The unmentionable odour of death
Offends the September night.

Accurate scholarship can
Unearth the whole offence
From Luther until now
That has driven a culture mad,
Find what occurred at Linz,
What huge imago made
A psychopathic god:
I and the public know
What all schoolchildren learn,
Those to whom evil is done
Do evil in return.

Exiled Thucydides knew
All that a speech can say
About Democracy,
And what dictators do,
The elderly rubbish they talk
To an apathetic grave;
Analysed all in his book,
The enlightenment driven away,
The habit-forming pain,
Mismanagement and grief:
We must suffer them all again.

Into this neutral air
Where blind skyscrapers use
Their full height to proclaim
The strength of Collective Man,
Each language pours its vain
Competitive excuse:
But who can live for long
In an euphoric dream;
Out of the mirror they stare,
Imperialism’s face
And the international wrong.

Faces along the bar
Cling to their average day:
The lights must never go out,
The music must always play,
All the conventions conspire
To make this fort assume
The furniture of home;
Lest we should see where we are,
Lost in a haunted wood,
Children afraid of the night
Who have never been happy or good.

The windiest militant trash
Important Persons shout
Is not so crude as our wish:
What mad Nijinsky wrote
About Diaghilev
Is true of the normal heart;
For the error bred in the bone
Of each woman and each man
Craves what it cannot have,
Not universal love
But to be loved alone.

From the conservative dark
Into the ethical life
The dense commuters come,
Repeating their morning vow;
“I will be true to the wife,
I'll concentrate more on my work,”
And helpless governors wake
To resume their compulsory game:
Who can release them now,
Who can reach the deaf,
Who can speak for the dumb?

All I have is a voice
To undo the folded lie,
The romantic lie in the brain
Of the sensual man-in-the-street
And the lie of Authority
Whose buildings grope the sky:
There is no such thing as the State
And no one exists alone;
Hunger allows no choice
To the citizen or the police;
We must love one another or die.

Defenceless under the night
Our world in stupor lies;
Yet, dotted everywhere,
Ironic points of light
Flash out wherever the Just
Exchange their messages:
May I, composed like them
Of Eros and of dust,
Beleaguered by the same
Negation and despair,
Show an affirming flame.

—W.H. Auden


Gio Ve said...

Your report is very interesting indeed.
I invite You to visit htto://www.pillandia.blogspot.com , a great collection of large views of political borders, from all the world.
In the page about Poland there is the photo of the Germans who broke tre Polish border 70 years ago.
Helping text in 32 languages.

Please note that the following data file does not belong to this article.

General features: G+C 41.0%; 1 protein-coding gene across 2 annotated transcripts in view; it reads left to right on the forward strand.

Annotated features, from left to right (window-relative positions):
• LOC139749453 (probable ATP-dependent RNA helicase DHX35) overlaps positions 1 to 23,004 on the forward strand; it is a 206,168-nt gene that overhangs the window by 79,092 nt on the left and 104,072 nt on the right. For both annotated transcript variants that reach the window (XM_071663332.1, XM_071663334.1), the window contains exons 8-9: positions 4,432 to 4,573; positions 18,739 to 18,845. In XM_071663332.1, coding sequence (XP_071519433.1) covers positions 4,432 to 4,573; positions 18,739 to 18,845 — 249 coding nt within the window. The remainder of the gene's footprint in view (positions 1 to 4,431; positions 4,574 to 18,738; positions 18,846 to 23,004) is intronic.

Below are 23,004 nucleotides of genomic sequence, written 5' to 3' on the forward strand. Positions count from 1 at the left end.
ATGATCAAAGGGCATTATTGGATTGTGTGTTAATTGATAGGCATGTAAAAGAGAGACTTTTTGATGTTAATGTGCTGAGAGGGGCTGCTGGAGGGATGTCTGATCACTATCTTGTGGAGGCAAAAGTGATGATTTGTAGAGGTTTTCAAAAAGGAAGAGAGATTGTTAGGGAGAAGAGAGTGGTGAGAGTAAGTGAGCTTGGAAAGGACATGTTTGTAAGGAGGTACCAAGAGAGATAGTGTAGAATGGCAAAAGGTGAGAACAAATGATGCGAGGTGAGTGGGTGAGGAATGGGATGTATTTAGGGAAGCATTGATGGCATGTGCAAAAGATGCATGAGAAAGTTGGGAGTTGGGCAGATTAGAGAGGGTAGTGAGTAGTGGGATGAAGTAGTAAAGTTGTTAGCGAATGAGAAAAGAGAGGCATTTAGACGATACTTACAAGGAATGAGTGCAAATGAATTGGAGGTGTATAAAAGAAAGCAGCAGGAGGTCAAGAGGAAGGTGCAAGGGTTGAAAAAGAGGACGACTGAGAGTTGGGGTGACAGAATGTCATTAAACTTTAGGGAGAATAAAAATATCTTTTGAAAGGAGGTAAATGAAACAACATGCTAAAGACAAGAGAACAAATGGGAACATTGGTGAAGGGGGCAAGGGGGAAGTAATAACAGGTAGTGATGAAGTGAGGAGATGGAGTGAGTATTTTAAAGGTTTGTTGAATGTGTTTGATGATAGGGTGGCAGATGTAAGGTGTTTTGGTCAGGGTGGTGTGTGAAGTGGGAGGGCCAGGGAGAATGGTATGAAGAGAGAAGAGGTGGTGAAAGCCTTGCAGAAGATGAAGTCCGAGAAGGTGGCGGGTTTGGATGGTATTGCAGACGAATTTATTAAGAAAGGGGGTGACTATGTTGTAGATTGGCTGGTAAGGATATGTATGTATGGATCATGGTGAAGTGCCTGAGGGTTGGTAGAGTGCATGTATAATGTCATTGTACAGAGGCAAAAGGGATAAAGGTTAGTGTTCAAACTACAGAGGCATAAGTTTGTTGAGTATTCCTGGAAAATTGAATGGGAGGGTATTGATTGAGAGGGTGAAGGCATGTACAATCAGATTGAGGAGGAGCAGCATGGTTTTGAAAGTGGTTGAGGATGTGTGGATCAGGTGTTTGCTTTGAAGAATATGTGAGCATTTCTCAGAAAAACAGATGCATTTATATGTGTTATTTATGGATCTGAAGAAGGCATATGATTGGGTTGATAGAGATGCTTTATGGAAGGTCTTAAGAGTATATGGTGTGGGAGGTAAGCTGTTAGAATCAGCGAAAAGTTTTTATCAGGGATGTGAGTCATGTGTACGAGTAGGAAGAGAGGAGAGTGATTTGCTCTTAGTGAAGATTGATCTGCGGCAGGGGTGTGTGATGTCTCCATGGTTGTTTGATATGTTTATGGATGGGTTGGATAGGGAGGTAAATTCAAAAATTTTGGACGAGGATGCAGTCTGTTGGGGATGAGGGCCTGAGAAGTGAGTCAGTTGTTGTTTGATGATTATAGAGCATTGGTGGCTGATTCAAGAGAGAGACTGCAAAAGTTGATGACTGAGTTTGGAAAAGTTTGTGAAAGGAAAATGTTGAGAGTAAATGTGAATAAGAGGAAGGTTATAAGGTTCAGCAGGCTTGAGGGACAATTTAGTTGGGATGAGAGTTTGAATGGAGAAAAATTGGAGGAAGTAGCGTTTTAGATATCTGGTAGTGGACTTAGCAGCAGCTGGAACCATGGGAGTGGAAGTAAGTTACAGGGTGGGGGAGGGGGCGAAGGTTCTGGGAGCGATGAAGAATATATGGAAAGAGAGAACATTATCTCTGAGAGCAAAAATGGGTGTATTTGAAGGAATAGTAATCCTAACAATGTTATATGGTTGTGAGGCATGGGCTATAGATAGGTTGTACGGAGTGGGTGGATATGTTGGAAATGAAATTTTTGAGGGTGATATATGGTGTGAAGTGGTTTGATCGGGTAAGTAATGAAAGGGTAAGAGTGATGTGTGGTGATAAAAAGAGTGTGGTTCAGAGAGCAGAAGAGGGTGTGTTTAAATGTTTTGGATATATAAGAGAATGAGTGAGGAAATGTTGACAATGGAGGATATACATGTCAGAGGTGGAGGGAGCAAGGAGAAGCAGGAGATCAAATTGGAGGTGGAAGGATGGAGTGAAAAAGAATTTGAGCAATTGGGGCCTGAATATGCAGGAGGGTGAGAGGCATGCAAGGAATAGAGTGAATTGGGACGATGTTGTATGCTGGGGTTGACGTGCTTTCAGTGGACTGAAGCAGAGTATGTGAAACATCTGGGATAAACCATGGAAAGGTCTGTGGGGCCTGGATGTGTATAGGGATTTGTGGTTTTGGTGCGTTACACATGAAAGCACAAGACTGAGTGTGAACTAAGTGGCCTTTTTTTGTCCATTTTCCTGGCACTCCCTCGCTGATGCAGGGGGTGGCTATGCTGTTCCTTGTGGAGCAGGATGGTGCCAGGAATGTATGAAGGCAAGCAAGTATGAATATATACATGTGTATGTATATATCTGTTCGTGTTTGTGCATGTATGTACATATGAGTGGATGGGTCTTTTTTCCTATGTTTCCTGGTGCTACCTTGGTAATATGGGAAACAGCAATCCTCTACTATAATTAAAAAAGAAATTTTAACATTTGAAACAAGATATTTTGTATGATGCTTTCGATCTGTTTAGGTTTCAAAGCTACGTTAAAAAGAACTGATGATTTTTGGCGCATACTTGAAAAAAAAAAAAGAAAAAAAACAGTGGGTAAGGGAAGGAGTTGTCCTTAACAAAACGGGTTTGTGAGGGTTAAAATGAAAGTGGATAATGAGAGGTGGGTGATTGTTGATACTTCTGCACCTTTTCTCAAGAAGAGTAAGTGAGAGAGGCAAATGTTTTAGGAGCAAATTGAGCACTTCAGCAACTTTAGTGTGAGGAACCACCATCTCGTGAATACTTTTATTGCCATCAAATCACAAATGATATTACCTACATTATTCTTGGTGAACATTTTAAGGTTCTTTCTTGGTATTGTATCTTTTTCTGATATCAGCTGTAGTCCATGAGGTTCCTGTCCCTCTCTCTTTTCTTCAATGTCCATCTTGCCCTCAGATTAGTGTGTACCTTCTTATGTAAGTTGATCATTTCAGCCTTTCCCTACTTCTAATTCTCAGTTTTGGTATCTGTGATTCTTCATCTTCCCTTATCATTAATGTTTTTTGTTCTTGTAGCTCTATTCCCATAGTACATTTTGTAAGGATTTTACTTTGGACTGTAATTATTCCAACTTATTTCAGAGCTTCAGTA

Best wishes from Italy!

Unknown said...

This Sunday herald of the daily Newspaper,Deccan Herald published from Bangalore India, carries an article by Vijay nambisan where he is inspired by Auden's poem 1 Sep 1939. It is true that the decade after the millenium was born has been challenging to the spirit and the GODS.
I was born in 1939 and always wondered how the world and India has changed from slavery to freedom, from lack of opportunity to plenty of opportunity, from autocratice dictators to benevolent leaders; and lo this slack in our psyche has lead to indiscipline and anarchy. We as netizens are learning how to live and die with love and hatred too.
Septembers as a month have been filled with horror stories 9/11 and 26/11 in India when the Taj Hotel burnt.
I am still hopeful and not cynical yet to blame it all to those then lived with me, for one reason I will live - to help undo what my contemporaries injected into society as role models of hypocrasy
Being a change management facilitator, i am doing my little best to set standards that will sustain the earth and the relationships between people and nations to re-discover new ways and new forms to live and search for a deeper meaning and self individuation.Thank you Auden. My reach is vasudevan65@yahoo.co.in

inchirieri apartamente cluj said...

"I totally agree with the line ""Those to whom evil is done
Do evil in return"". It is a fact.

People who have been persecuted, were not wanted by their parents, mocked for the unfortunate situation they were in as children, they are not able to learn/do good. One example is Hitler. After the death of his mother, the person that loved him, everything was different.

We have to be really careful with what we learn our children, and how we treat the ones that are not as fortunate as us. "